Are you prepared for a winter ice storm?
I know I am.
With an impending ice storm this past weekend I double checked my families ice storm supplies Friday afternoon.
The weather people were predicting 1 to 2 inches of ice in my area. Yikes!
Luckily it didn’t happen.
But you see, mother nature can be a real bitch some times.
And winter ice storms are one her biggest causes of death and destruction.
So it’s better to be prepared than caught off guard.
Ice Storm Facts:
Since 2003 over 147 million homes and business have lost power for an hour or more from weather related outages.
You read that right. 147 MILLION!
In a typical year over 15 million are affected by weather related outages.
With outages ranging from less than an hour to over 16 days.
Personally I’ve fallen victim to mother natures wraith several times.
Once we lost power for 7 days from an ice storm and a couple times we’ve lost power for several days due to tornados.
Yes, Kansas is the best place in the world to live.
15 Steps to prepare for an ice storm.
- Create a disaster plan for your family and practice it often. Having a plan only works if you have practiced it. Have several rendezvous locations in your home and outside of your home.
- Have emergency phone numbers where the are easily accessible. Make sure each person in your family keeps a copy with them at all times.
- Have a first aid kit and keep it stocked at all times. You can buy a pre-made kit or create your own. Our family started with one we purchased from a big box store and added-removed items to fit our specific needs. Don’t forget to include over the counter medications like ibuprofen, pepto-bismol, tums, etc.
- Keep at least a 48 hour supply of drinking water on hand for each member of your family. Flats of water are cheap and last a long time.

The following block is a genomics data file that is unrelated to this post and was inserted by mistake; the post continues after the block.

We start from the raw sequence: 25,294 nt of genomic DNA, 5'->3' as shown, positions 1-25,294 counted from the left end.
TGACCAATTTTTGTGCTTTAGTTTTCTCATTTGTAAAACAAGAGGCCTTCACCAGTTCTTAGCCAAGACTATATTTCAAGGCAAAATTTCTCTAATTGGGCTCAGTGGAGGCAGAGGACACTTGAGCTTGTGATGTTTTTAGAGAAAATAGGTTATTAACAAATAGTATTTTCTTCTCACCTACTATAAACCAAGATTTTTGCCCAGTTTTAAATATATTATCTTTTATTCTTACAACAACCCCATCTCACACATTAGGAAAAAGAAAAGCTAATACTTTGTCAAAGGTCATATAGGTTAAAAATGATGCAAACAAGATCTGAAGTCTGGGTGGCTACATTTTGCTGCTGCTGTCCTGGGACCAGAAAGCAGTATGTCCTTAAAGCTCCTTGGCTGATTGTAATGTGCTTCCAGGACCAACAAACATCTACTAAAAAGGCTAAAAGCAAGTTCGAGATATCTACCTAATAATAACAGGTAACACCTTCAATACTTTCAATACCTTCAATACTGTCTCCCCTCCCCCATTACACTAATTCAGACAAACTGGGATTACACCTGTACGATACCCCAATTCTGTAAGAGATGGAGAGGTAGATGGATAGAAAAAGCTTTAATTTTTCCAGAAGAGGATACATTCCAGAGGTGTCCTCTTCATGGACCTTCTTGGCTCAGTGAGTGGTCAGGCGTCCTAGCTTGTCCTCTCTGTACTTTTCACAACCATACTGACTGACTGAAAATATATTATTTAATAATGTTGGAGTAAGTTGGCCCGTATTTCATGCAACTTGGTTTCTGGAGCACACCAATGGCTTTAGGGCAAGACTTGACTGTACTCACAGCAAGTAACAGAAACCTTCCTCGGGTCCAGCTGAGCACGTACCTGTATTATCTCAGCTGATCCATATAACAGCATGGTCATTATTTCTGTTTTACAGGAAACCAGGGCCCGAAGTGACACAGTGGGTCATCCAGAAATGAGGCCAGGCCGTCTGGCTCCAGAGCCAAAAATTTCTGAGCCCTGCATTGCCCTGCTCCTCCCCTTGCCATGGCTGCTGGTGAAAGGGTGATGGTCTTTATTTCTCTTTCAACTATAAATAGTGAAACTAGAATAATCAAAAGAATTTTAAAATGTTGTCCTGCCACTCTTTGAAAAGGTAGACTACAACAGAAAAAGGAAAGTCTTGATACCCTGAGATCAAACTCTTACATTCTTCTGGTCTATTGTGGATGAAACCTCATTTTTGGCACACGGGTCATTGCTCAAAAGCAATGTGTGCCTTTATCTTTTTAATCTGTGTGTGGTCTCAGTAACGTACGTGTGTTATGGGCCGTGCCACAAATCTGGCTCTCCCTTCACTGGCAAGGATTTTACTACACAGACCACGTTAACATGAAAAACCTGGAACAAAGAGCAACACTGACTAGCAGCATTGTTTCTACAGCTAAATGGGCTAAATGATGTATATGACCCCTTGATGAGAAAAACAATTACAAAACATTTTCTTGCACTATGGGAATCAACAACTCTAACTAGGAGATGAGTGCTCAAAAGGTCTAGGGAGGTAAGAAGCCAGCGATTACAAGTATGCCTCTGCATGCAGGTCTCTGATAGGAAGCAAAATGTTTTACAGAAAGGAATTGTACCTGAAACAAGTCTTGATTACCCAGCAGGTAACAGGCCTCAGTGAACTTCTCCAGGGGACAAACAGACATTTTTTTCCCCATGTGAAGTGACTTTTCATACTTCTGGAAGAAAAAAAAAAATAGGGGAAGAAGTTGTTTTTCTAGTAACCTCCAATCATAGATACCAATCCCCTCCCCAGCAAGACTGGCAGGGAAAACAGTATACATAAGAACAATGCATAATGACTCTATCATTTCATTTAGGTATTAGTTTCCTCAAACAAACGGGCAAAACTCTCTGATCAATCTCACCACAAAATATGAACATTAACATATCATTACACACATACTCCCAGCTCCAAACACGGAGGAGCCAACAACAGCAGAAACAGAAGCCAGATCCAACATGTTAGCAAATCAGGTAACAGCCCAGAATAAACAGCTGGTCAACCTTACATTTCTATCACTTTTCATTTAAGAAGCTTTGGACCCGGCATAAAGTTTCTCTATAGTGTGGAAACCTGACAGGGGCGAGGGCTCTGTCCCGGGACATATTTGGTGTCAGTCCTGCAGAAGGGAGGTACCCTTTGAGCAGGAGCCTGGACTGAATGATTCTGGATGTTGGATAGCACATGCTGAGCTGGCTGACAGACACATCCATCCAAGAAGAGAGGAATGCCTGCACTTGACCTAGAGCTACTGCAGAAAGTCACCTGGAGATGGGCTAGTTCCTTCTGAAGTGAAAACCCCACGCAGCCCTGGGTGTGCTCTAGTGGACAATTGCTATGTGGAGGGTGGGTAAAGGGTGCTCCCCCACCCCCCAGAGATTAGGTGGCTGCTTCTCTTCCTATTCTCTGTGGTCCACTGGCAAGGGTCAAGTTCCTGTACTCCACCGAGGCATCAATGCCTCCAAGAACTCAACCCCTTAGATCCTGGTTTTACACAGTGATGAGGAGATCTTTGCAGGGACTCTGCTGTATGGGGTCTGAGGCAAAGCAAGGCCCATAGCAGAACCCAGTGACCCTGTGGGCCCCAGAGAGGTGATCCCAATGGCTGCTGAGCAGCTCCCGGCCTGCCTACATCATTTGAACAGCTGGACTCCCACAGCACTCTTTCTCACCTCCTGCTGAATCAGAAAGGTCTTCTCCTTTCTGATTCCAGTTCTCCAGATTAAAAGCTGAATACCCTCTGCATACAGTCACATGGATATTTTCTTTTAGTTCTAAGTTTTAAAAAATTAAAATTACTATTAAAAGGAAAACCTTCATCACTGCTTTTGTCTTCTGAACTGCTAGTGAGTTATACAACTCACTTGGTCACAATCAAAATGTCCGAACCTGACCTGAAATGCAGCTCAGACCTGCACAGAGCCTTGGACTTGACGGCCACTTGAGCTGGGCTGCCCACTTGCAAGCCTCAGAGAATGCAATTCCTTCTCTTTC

- Keep at least a 48 hour supply of canned and freeze dried foods on hand for each member of your family. Keep a non-electric can opener on hand for when power is not available.
- Keep at least a 7-day supply of essential prescription medications on hand at all times for each member of your family. You can go days without food or water but if you have a serious disease might not last hours without your medication.
- Keep your car filled with gasoline. If your town is out of power the gas pumps at the local 7-Eleven will not be working.
- Keep some cash on hand. If your town is out of power you will not be able to use your debit card.
- Keep flashlights and battery powered radios in good working condition. Have spare batteries, candles and matches on hand.
- Keep extra blankets and warm clothes on hand where they are easily accessible. Layering clothing to trap as much body heat as possible.
- Keep your refrigerator and freezer doors closed as much as possible. In the event you lose power, frozen food will generally keep for 48 hours. Perishable food is only good for about 2 hours if it’s been above 40 degrees. If in doubt, throw it out.
- Have an emergency-heat source in your home such as wood stove or fireplace. Keep spare fuel away from open flames at all times. Proper ventilation is essential and never leave a fire unattended.
- If you have been without heat for several days drain your water pipes. Some experts suggest leaving your sinks running if your home losses power.
- If you have an electric generator be sure and read the owners manual. Follow all safety instructions outlined in your owners manual. Most current codes require an automatic breaker if you connect your generator directly to your homes power lines. Back feeding your home and not separating it from the power grid could energize the power grid. This could lead to serious injury or death of a lineman working down stream from your home. Never operate a gas powered generator indoors. Exhaust fumes from a gas powered engine are deadly.
- Teach everyone in your home how to turn off the gas, water and electricity.
You can keep your disaster supplies on hand year round so you are prepared for all of mother natures little events. Be sure and replace food, water and medications as needed.